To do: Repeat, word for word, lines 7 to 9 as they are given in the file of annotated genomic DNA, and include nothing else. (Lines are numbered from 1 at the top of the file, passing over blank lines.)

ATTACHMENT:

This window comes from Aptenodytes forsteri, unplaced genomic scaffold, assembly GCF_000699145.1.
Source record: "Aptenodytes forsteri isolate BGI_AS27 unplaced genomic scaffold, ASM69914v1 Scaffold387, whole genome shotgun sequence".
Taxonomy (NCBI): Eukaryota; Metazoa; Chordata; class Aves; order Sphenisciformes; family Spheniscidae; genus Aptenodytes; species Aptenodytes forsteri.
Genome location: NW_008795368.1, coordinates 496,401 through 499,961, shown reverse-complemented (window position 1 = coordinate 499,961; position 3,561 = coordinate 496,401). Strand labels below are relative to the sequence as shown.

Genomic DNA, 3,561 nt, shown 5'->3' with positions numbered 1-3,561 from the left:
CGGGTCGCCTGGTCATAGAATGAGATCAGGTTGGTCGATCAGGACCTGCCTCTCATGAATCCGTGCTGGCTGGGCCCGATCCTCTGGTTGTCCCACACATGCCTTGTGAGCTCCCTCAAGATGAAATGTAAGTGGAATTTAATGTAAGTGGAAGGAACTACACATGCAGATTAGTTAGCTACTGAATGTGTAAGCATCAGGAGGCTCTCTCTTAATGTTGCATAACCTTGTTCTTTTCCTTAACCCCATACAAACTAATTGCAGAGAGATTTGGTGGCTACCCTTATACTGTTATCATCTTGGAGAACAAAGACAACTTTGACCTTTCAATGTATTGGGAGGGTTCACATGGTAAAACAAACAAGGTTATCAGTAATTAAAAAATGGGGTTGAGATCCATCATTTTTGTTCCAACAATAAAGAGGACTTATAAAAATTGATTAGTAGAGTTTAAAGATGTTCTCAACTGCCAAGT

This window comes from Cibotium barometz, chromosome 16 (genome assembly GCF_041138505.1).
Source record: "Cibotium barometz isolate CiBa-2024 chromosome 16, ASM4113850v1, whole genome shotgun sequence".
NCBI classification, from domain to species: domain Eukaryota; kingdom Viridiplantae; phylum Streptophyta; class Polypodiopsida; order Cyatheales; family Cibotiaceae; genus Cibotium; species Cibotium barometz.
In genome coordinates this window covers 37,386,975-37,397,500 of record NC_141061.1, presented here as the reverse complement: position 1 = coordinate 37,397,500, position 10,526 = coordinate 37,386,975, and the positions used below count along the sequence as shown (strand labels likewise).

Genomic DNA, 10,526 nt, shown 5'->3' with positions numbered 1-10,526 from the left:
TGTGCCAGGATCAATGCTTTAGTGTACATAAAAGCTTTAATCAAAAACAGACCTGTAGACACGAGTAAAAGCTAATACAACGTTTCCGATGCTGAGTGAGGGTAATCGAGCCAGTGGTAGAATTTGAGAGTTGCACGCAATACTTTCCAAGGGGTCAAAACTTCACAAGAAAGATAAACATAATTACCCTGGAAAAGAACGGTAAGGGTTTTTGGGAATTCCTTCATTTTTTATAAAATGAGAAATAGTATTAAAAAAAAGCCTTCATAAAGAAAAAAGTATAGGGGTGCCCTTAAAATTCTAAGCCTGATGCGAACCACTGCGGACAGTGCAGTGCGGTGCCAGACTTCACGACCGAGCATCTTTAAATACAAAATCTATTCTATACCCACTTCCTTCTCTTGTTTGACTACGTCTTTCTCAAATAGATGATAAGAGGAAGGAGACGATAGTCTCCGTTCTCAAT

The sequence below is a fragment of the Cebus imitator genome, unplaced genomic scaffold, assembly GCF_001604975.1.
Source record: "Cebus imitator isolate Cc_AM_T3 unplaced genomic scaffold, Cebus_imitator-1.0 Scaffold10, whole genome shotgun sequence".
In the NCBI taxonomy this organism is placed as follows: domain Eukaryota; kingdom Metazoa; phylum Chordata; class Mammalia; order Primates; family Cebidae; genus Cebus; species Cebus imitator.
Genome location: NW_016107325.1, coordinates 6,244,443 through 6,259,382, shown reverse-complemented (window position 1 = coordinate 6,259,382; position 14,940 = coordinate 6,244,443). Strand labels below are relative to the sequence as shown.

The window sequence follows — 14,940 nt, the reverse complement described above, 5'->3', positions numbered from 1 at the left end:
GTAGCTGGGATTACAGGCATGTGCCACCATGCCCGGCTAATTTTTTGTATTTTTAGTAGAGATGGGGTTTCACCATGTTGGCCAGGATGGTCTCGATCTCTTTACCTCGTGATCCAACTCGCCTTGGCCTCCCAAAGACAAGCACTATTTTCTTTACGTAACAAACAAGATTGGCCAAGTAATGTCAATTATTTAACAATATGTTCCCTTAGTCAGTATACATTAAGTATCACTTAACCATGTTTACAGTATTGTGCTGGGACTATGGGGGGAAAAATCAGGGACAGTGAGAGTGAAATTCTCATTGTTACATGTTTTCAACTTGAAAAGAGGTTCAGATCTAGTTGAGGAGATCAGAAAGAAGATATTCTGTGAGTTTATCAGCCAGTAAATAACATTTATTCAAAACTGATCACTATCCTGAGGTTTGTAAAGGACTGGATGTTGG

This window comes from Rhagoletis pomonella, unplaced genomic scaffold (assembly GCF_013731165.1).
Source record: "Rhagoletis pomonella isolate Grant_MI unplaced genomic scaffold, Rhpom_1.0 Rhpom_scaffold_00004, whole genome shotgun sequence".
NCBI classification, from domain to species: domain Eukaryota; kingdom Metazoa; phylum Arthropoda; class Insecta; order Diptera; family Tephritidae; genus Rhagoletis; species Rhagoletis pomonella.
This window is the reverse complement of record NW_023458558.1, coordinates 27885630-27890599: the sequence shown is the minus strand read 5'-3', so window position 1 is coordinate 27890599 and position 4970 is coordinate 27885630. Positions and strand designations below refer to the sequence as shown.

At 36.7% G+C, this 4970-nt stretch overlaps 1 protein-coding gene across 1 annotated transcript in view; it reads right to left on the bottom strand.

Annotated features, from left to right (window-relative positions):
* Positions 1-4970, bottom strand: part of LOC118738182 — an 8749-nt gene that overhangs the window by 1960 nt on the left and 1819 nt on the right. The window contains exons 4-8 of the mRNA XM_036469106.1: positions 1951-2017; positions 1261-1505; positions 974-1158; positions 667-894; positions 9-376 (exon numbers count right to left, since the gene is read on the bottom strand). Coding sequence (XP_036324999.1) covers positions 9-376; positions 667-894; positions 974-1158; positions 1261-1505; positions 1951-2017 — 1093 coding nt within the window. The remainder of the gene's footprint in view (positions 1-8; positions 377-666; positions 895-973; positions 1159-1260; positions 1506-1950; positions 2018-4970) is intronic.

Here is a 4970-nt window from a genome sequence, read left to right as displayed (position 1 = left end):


This window comes from Cibotium barometz, chromosome 16 (genome assembly GCF_041138505.1).
Source record: "Cibotium barometz isolate CiBa-2024 chromosome 16, ASM4113850v1, whole genome shotgun sequence".
NCBI classification, from domain to species: domain Eukaryota; kingdom Viridiplantae; phylum Streptophyta; class Polypodiopsida; order Cyatheales; family Cibotiaceae; genus Cibotium; species Cibotium barometz.